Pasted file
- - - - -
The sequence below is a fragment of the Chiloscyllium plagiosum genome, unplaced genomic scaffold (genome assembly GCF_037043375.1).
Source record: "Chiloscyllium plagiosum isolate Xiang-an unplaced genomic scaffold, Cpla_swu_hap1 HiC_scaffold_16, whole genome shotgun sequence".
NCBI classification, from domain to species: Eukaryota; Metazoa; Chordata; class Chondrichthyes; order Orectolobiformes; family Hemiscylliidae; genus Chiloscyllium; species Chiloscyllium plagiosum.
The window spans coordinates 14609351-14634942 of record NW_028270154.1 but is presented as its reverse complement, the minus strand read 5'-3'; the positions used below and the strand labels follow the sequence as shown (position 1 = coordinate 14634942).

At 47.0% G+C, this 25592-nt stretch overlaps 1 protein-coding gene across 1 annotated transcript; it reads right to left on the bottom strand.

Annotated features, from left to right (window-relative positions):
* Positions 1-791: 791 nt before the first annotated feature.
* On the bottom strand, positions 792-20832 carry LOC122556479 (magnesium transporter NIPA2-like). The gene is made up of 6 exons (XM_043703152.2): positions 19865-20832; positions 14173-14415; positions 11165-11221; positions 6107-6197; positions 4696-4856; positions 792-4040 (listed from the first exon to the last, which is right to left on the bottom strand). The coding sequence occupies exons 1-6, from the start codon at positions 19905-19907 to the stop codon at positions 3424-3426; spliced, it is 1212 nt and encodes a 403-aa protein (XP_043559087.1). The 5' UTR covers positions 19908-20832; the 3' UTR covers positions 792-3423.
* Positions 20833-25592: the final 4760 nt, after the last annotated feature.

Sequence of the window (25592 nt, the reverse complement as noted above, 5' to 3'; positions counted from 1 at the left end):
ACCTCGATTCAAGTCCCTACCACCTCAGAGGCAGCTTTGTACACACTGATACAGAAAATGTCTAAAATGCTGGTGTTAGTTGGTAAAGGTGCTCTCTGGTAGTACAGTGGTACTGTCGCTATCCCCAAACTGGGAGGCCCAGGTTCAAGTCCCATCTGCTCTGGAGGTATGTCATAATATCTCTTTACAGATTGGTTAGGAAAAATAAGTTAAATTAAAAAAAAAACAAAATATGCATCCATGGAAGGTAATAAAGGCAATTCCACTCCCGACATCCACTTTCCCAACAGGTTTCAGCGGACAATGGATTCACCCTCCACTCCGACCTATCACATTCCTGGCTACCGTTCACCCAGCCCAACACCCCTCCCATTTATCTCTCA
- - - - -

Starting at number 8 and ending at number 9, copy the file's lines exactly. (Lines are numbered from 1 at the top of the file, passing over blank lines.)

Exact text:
* On the bottom strand, positions 792-20832 carry LOC122556479 (magnesium transporter NIPA2-like). The gene is made up of 6 exons (XM_043703152.2): positions 19865-20832; positions 14173-14415; positions 11165-11221; positions 6107-6197; positions 4696-4856; positions 792-4040 (listed from the first exon to the last, which is right to left on the bottom strand). The coding sequence occupies exons 1-6, from the start codon at positions 19905-19907 to the stop codon at positions 3424-3426; spliced, it is 1212 nt and encodes a 403-aa protein (XP_043559087.1). The 5' UTR covers positions 19908-20832; the 3' UTR covers positions 792-3423.
* Positions 20833-25592: the final 4760 nt, after the last annotated feature.